Yet, entering inside, one can get a feeling of total tranquility. This Saint was an ardent devotee of Madurai Meenakshi and Lord Murugan. Many were the miracles he accomplished during his life time. A Sri Vidya Upasaka of the highest order, there is a separate shrine here housing the Sri Chakra Yantra that the Swami had used.

We rounded off our pilgrimage on the first day by a visit to the Meenakshi Amman Temple.

Despite the crowds, we were able to get a darshan of this benign goddess before retiring to the hotel for the night.

The following day started off with a visit to the Vaishnavaite temple at Sri Villi Puttur famous for the poetess- saint Andaal.

Sri Villiputtur is perhaps one of the most important among the 108 Divya Desams for Lord Vishnu.

This was the birth place of Andal and her foster- father, Periazhwaar, a great Vaishnavaite Saint.

The story here is that Periazhwaar was worshipping his Lord as Vatapathrasayee ( Lord in a reclining pose) at this hallowed place when, one day, he found a little child in the garden he maintained.

With great joy and delight, Periazhwar brought up Kothai, as he called her. Every day, flowers from Periazwar’s garden were used to make the flower garland for the Lord. Kodai, was a great devotee of Lord Vishnu and extremely devout from an early age. She used to fashion beautiful flower garlands and then try them on herself, before sending them to the Lord. Attaining the supreme God- head was Kodai’s only desire in this world and it was her intense desire to ‘marry” or unite with supreme truth or reality.

One day, a strand of hair found in the flower garland incensed Kodai’s father and he soon discovered kodai’s customary practice of wearing the garland before sending it to the temple.

He forbade her to make any more garlands.

However, Lord Vishnu appeared in his dream and stated that it was Kodai’s galands he preferred!.

After this episode, KODAI was called Andal ( one who has conquered the Lord through love and devotion) or Choodi Kodutha Nachiyar- ( maker of flower garlands_)

Andal is credited with composing many soul- stirring devotional works in praise of he Lord- Tiruppavai, Vaaranam Aayirm and Nachiyar Thirumozhi, the latter dealing with the passion felt by a young girl wishing to get married to Lord Vishnu.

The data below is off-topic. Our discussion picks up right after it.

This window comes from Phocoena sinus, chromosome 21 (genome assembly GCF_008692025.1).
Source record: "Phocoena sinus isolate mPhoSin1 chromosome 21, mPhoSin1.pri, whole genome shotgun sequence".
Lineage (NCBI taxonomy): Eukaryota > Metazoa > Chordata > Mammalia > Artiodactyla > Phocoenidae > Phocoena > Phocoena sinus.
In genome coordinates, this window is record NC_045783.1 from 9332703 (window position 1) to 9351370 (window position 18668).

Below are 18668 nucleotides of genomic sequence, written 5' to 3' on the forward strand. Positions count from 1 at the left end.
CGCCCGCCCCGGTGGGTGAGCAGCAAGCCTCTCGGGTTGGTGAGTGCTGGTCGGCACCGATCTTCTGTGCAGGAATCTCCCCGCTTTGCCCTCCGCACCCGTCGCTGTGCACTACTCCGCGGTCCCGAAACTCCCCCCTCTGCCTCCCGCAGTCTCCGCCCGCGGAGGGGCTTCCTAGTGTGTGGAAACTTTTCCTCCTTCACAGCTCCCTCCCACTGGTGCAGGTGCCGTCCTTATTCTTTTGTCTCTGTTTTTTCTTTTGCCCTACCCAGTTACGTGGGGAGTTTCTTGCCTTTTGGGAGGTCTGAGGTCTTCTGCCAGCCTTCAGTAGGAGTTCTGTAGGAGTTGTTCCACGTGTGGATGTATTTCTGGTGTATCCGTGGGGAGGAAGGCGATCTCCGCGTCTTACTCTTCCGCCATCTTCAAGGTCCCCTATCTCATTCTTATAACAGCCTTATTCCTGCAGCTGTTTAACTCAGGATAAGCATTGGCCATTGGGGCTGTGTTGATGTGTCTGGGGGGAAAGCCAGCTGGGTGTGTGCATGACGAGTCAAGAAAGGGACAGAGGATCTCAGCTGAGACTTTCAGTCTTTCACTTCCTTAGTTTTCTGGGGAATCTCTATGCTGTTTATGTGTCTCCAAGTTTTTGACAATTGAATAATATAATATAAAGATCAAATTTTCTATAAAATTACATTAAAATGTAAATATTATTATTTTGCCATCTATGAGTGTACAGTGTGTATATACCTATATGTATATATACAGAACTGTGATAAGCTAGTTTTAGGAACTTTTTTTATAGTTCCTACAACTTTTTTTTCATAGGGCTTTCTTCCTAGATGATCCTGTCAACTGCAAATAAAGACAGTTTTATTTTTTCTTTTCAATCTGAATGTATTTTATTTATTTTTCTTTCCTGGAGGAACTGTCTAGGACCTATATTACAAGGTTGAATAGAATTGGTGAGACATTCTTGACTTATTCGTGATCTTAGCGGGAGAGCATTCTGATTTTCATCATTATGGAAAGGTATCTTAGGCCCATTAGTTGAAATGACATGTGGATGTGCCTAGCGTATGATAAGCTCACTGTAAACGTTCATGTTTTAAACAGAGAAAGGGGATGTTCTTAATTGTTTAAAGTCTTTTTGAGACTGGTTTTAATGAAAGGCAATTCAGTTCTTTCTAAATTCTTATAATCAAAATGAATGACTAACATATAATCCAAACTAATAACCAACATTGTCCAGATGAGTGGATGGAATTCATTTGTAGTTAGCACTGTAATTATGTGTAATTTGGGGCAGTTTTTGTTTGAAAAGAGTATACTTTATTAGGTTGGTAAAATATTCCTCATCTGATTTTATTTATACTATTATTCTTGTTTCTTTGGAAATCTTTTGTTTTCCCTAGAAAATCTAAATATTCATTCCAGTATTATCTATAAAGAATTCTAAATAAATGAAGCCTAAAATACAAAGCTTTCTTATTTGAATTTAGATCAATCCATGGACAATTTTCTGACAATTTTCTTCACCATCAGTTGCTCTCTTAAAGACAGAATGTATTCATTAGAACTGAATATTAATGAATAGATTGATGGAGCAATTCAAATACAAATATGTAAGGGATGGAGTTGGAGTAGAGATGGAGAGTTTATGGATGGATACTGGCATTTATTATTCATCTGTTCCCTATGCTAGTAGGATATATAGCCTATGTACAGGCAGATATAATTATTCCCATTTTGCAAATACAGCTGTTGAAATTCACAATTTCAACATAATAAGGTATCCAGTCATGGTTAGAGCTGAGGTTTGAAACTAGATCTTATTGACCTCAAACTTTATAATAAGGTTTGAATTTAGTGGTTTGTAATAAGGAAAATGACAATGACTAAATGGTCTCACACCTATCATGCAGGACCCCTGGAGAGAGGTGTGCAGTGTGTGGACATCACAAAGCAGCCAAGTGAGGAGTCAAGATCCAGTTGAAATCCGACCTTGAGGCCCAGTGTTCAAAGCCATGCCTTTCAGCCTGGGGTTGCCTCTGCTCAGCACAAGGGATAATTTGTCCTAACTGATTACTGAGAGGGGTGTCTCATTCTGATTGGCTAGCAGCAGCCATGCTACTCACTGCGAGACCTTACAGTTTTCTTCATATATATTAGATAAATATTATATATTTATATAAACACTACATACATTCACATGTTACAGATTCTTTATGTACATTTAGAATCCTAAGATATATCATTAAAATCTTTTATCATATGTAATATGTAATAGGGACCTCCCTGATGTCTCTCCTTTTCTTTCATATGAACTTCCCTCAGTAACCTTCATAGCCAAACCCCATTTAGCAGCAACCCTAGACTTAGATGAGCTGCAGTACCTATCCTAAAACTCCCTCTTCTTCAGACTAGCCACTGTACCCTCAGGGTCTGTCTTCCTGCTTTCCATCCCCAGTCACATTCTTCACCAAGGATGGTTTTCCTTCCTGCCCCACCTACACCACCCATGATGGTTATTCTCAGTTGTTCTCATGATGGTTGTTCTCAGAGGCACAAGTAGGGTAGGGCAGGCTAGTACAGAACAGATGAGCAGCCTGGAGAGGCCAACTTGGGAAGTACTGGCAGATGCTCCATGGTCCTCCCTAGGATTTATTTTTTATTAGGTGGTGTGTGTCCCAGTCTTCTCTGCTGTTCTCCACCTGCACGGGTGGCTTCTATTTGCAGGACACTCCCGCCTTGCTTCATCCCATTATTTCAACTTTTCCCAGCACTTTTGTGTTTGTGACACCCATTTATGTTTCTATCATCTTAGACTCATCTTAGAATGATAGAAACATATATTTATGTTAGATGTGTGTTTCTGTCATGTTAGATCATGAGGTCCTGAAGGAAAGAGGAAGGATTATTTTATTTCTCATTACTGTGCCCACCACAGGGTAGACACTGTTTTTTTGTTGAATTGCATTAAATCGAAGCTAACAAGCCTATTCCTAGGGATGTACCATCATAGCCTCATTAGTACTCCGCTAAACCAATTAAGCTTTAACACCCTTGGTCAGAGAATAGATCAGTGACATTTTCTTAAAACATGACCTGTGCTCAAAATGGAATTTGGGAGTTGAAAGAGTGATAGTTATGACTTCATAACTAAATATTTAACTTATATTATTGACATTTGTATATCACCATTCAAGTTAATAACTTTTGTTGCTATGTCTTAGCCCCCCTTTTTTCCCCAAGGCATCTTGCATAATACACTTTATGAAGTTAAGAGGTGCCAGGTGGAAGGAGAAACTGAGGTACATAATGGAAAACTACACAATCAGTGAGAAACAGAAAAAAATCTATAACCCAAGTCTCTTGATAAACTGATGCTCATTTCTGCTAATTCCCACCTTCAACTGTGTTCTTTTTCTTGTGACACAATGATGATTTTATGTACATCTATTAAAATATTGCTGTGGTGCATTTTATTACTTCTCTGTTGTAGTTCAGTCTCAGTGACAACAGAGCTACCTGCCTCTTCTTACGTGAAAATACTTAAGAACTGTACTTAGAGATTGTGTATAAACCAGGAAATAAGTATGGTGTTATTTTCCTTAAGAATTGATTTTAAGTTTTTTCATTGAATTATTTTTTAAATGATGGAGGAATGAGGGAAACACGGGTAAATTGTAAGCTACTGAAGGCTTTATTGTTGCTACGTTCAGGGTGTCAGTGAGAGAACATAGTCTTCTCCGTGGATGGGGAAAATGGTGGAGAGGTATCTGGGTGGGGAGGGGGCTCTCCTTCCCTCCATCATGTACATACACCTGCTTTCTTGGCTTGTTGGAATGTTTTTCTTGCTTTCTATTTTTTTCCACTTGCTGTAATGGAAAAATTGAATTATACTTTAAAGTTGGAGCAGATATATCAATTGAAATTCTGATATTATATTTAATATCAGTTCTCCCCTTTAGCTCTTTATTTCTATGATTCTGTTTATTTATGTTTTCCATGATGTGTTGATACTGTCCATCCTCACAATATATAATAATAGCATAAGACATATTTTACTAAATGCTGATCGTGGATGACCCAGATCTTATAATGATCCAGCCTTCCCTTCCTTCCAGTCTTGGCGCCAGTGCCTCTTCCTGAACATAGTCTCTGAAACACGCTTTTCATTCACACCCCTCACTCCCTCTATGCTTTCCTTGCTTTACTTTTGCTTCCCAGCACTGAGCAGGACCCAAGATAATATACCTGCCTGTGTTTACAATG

The legend is that She finally entered the sanctum of Sri Rangam on an appointed day and disappeared into it!

The temple at Sri Villi Puttur is magnificent with sculptures, frescoes and paintings dating back to the Nayak period.

What struck me as most impressive is a huge hall in front of the sanctum of the Lord Vatapatrasayee, panelled entirely in wood with intricate carvings and paintings depicting various incidents in the Ramayana and Bhagavatam.

The temple Of Andal is especially beautiful and she is seen in all her splendour alongside her Lord with Garudan, the sacred mount standing respectfully with them.

Shankara Narayanar Temple was our next stop. This temple also over a thousand years old and is famous especially because it celebrates the unity of Shiva and Vishnu.

Here, Lord Hari Hara is worshipped in a single image; Lord Shiva on the right and Vishnu on the left holding aloft in their hands, the respective symbols, the trident and discus. Lord Shiva is also present as Shankara Lingam in a separate sanctum, while his consort Gomathi Amman has her own imposing, sannidhi.

Situated on the banks of the river Tambiraparani, this ancient and enormous temple is a magnificent complex of vast corridors and open spaces.

There is a local belief that the snake-pits here are divine and eating the “puttru marunthu” or the mud from these snake- hills is supposed to cure a person of psychological, mental and physical ailments.